The U.S. District Court for the Southern District of Texas has become the latest federal court to uphold the right of U.S. customs agents to conduct warrantless searches of laptop computers at U.S. borders.
In a ruling last week, the court denied a motion to suppress evidence gathered from a border search that was filed by a man who is accused of possessing, transporting and distributing child pornography.
Sandeep Verma of Sugarland, Texas, was arrested in February 2008 at a Houston airport on his return from a visit to Bogota, Colombia. The charges against him stem from evidence gathered from a search of his computer and external drives at the airport and a subsequent search of other computers and storage devices from his car, which yielded more than 100,000 illegal images.
In his motion to suppress the evidence from the border search, Verma claimed that the search of his computer and external drives at the airport violated his Fourth Amendment rights against unreasonable search and seizure. Verma contended that the warrantless search of his computer by a cyber specialist from the Immigration and Customs Enforcement (ICE) unit amounted to an unreasonable forensic analysis of his computer without a reason.
He argued that the "comprehensive forensic search and analysis" of his computer by a cyber specialist at the airport went well beyond a routine search of his computer. Federal agents acted "in a manner in which its intent was to circumvent the protections of the Fourth Amendment," he claimed.
The government maintained that the search stemmed from an ongoing investigation of Verma for child pornography. Well before Verma was searched at the airport, the FBI had already linked his home IP address to an Internet Relay Chat server containing images of child pornography. Prosecutors said the airport search of Verma's computers stemmed from that investigation and from the fact that he was reentering the U.S. from a country that the U.S. considers to be at "high-risk' for child pornography.
In response to Verma's motion, U.S. District Court Judge Gary Miller ruled that the searches were constitutional with or even without reasonable cause or suspicion.
Miller dismissed Verma's contention that the computer search at the airport had been non-routine or unduly intrusive.
"The court finds that reviewing the files of a computer does not rise to the level of "invasion of the privacy and dignity of the individual to make the search non-routine," he wrote in a 14-page ruling. "Even had the search of the computer been as exhaustive as Verma claims, the court is not convinced it would be considered non-routine" and needing reasonable cause or particularized suspicion for it to be conducted, he wrote.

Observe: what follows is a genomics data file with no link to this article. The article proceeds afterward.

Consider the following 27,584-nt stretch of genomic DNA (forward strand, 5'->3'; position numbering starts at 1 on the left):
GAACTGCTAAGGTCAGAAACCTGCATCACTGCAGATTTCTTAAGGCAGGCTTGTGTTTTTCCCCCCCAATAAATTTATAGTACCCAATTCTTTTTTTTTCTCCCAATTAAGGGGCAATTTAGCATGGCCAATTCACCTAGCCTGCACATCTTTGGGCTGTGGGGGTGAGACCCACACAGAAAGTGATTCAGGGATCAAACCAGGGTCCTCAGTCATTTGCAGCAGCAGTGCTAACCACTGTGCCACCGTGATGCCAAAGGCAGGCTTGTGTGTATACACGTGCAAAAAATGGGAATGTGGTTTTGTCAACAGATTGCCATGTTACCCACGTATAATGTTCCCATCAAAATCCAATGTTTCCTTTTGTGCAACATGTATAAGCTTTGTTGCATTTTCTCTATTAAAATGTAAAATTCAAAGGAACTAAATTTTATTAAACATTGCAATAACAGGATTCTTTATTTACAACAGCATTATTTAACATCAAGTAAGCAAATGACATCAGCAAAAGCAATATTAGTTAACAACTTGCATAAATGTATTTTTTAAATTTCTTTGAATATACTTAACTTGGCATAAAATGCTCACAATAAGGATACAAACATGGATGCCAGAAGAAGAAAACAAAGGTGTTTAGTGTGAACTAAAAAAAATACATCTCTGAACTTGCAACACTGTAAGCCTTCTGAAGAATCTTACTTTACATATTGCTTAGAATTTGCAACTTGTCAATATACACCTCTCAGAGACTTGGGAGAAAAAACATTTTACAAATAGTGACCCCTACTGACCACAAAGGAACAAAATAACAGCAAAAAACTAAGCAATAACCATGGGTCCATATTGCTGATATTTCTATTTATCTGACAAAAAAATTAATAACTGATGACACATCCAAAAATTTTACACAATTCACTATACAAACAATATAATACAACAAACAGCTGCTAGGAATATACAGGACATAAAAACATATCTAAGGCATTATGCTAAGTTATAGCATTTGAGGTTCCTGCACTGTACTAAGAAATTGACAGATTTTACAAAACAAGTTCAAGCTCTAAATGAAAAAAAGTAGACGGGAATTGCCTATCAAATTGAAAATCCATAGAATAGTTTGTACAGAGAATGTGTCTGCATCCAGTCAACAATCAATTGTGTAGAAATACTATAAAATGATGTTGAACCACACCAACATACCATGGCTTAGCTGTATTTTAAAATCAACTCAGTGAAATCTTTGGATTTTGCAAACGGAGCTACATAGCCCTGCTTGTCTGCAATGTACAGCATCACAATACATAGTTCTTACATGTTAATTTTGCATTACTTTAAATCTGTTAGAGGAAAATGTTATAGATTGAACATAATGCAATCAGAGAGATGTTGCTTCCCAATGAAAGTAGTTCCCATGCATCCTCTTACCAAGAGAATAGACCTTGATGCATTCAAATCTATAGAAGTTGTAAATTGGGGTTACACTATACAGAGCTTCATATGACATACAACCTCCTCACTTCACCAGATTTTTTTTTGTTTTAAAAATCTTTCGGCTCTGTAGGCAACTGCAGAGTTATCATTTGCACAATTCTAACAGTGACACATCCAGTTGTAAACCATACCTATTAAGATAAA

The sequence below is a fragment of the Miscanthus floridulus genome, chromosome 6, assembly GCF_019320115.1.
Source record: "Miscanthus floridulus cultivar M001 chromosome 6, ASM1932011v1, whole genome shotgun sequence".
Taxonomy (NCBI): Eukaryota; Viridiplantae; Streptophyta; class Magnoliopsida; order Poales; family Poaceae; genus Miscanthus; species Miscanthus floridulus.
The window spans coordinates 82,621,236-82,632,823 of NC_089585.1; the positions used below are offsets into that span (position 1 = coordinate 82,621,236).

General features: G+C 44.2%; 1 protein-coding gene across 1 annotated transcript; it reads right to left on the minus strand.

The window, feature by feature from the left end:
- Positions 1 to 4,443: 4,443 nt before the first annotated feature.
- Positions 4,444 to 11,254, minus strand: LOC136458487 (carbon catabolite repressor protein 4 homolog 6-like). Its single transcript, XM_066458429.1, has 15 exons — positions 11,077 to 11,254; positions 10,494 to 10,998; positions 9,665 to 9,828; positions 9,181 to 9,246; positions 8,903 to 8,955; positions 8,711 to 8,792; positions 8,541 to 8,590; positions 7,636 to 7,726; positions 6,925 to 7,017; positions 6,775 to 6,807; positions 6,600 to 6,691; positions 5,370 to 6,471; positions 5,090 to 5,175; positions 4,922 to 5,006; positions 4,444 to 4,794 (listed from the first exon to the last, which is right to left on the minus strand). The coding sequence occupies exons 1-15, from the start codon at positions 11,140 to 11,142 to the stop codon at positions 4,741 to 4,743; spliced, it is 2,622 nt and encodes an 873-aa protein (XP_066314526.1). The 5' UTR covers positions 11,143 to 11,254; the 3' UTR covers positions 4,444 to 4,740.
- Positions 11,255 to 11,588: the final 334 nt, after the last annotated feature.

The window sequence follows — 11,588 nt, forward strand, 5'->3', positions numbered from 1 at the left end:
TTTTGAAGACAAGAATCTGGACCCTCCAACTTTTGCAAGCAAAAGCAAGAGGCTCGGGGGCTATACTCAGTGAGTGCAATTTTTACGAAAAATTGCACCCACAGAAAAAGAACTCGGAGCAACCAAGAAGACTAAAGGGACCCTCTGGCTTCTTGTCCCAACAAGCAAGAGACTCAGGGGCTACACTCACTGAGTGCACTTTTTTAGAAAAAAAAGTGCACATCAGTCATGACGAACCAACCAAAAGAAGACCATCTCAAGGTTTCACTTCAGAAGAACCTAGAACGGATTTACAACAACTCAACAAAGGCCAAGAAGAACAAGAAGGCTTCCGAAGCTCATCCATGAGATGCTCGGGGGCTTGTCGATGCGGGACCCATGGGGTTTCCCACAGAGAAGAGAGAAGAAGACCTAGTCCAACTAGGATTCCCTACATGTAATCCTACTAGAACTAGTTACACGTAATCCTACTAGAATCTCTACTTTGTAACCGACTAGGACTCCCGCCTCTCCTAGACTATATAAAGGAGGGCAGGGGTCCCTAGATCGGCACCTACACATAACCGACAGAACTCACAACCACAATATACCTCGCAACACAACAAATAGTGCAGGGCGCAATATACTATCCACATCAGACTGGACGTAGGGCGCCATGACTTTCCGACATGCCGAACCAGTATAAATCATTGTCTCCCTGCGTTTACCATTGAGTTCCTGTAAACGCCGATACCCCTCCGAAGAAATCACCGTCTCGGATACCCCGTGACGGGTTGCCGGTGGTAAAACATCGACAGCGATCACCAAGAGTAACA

In his ruling, Miller noted a 2004 Supreme Court ruling that held the search of a vehicle's gas tank was routine even after customs agents called in a mechanic to physically remove the tank from the vehicle's undercarriage and had it cracked it open. In comparison, the forensic examination of a computer was far easier and caused less lasting damage, he noted. "The search did not invade Verma's body or damage his computer," and was therefore routine, he wrote.
The judge added that even if the search were to be considered non-routine, no constitutional rights were violated in this case because agents had a reasonable suspicion concerning Verma. "The Supreme Court has upheld far more intrusive searches on far less particularized information," he wrote.
The ruling is the latest in which courts have held that customs agents do not always need to have reasonable cause or suspicion to search through the contents of a computer or other electronic device at U.S. borders.
In 2008, for instance, the U.S. Court of Appeals for the Ninth Circuit reached such a conclusion in a case involving an individual who was also accused of transporting child pornography on his computer. In arriving at its decision, the appellate court noted that a reasonable-suspicion standard is appropriate for certain kinds of border searches in which there was a great risk of exceptional damage to property or where the searches were of a particularly offensive nature. Computer searches at U.S. borders, the court ruled, did not fall into this category.
In 2004, the Supreme Court noted that a reasonable suspicion requirement applies largely to searches of individuals and not necessarily of their personal property. Last August, the Department of Homeland Security's privacy office supported the right of U.S. Immigration and Customs Enforcement agents to copy, download, retain or seize any content from electronic devices, or the devices themselves, without assigning any specific reason for doing so. The DHS noted that such searches were no different from searches of briefcases and backpacks and were needed to interdict and investigate violations of federal law at U.S. borders.
The court's ruling was first reported in FourthAmendment.com.
Jaikumar Vijayan covers data security and privacy issues, financial services security and e-voting for Computerworld. Follow Jaikumar on Twitter at @jaivijayan or subscribe to Jaikumar's RSS feed . His e-mail address is email@example.com.